# Sorting Numeric Vectors in C++ and R

January 31, 2013
By

(This article was first published on Rcpp Gallery, and kindly contributed to R-bloggers)

Consider the problem to sort all elements of the given vector in ascending order. We can simply use the function `std::sort` from the C++ STL.

``````#include
using namespace Rcpp;

// [[Rcpp::export]]
NumericVector stl_sort(NumericVector x) {
NumericVector y = clone(x);
std::sort(y.begin(), y.end());
return y;
}
``````
``````library(rbenchmark)
set.seed(123)
z <- rnorm(100000)
x <- rnorm(100)

# check that stl_sort is the same as sort
stopifnot(all.equal(stl_sort(x), sort(x)))

# benchmark stl_sort and sort
benchmark(stl_sort(z), sort(z), order="relative")[,1:4]
``````
```         test replications elapsed relative
1 stl_sort(z)          100   0.632    1.000
2     sort(z)          100   1.164    1.842
```

Consider the problem of sorting the first `n` elements of a given vector. The function `std::partial_sort` from the C++ STL does just this.

``````// [[Rcpp::export]]
NumericVector stl_partial_sort(NumericVector x, int n) {
NumericVector y = clone(x);
std::partial_sort(y.begin(), y.begin()+n, y.end());
return y;
}
``````

An alternate implementation of a partial sort algorithm is to use `std::nth_element` to partition the given vector at the nth sorted element and then use `std::sort`, both from the STL, to sort the vector from the beginning to the nth element.

For an equivalent implementation in R, we can use the `sort` function by specifying a vector of `1:n` for the partial argument (i.e. `partial=1:n`).

``````// [[Rcpp::export]]
NumericVector nth_partial_sort(NumericVector x, int nth) {
NumericVector y = clone(x);
std::nth_element(y.begin(), y.begin()+nth, y.end());
std::sort(y.begin(), y.begin()+nth);
return y;
}
``````
``````n <- 25000

# check that stl_partial_sort is equal to nth_partial_sort
stopifnot(all.equal(stl_partial_sort(x, 50)[1:50],
nth_partial_sort(x, 50)[1:50]))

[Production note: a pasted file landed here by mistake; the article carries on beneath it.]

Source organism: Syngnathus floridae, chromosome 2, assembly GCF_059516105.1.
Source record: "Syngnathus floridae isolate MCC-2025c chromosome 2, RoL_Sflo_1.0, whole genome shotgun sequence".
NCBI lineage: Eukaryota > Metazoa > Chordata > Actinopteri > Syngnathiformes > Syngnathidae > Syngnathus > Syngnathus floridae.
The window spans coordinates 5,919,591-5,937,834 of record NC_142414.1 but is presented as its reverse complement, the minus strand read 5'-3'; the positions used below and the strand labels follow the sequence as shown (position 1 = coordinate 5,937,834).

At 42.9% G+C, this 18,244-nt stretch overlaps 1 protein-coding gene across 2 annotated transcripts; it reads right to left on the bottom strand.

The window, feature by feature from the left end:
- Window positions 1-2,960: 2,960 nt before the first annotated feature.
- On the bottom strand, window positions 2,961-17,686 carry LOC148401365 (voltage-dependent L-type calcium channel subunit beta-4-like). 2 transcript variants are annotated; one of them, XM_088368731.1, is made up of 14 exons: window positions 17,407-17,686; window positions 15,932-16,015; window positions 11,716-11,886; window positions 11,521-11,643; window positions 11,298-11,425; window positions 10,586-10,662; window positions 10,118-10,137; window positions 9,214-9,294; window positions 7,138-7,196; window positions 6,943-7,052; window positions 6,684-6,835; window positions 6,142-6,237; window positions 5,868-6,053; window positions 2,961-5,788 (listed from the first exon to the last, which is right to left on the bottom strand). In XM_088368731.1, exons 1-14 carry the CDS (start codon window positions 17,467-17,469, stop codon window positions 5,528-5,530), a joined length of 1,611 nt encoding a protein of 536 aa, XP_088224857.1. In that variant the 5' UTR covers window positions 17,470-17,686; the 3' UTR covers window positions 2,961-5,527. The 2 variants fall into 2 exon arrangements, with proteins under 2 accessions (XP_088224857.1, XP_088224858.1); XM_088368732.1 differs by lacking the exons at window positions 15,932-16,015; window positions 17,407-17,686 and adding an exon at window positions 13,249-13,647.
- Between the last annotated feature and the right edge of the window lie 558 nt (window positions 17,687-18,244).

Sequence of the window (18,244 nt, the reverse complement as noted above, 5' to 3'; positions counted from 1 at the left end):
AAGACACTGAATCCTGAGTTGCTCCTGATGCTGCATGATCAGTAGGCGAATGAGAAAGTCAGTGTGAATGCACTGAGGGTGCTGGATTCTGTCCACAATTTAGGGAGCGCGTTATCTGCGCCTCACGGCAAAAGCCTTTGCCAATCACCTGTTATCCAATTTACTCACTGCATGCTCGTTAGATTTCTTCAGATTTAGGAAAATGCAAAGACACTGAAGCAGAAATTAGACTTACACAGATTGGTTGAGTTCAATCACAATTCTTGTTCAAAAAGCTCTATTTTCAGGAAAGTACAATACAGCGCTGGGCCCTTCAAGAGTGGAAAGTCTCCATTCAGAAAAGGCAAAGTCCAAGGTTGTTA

# benchmark stl_partial_sort, nth_element_sort, and sort
benchmark(stl_partial_sort(z, n),
nth_partial_sort(z, n),
sort(z, partial=1:n),
order="relative")[,1:4]
``````
```                    test replications elapsed relative
2 nth_partial_sort(z, n)          100   0.208    1.000
1 stl_partial_sort(z, n)          100   0.516    2.481
3 sort(z, partial = 1:n)          100   0.796    3.827
```

An interesting result to note is the gain in speed of `nth_partial_sort` over `stl_partial_sort`. In this case, for the given data, it is faster to use the combination of`std::nth_element` and `std::sort` rather than `std::partial_sort` to sort the first `n` elements of a vector.

``````// [[Rcpp::export]]
NumericVector stl_nth_element(NumericVector x, int n) {
NumericVector y = clone(x);
std::nth_element(y.begin(), y.begin()+n, y.end());
return y;
}
``````

Finally, consider a problem where you only need a single element of a sorted vector. The function `std::nth_element` from the C++ STL does just this. An example of this type of problem is computing the median of a given vector.

For an equivalent implementation in R, we can use the `sort` function by specifying a scalar value for the argument partial (i.e. `partial=n`).

``````# check that the nth sorted elements of the vectors are equal
stopifnot(all.equal(stl_nth_element(x, 43), sort(x, partial=43)))

# benchmark nth_element and sort
benchmark(stl_nth_element(z, n),
sort(z, partial=n),
order="relative")[,1:4]
``````
```                   test replications elapsed relative
1 stl_nth_element(z, n)          100   0.089    1.000
2  sort(z, partial = n)          100   0.238    2.674
```

While these are not huge speed improvements over the base R sort function, this post demonstrates how to easily access sorting functions in the C++ STL and is a good exercise to better understand the differences and performance of the sorting algorithms available in C++ and R. R-bloggers.com offers daily e-mail updates about R news and tutorials on topics such as: Data science, Big Data, R jobs, visualization (ggplot2, Boxplots, maps, animation), programming (RStudio, Sweave, LaTeX, SQL, Eclipse, git, hadoop, Web Scraping) statistics (regression, PCA, time series, trading) and more...

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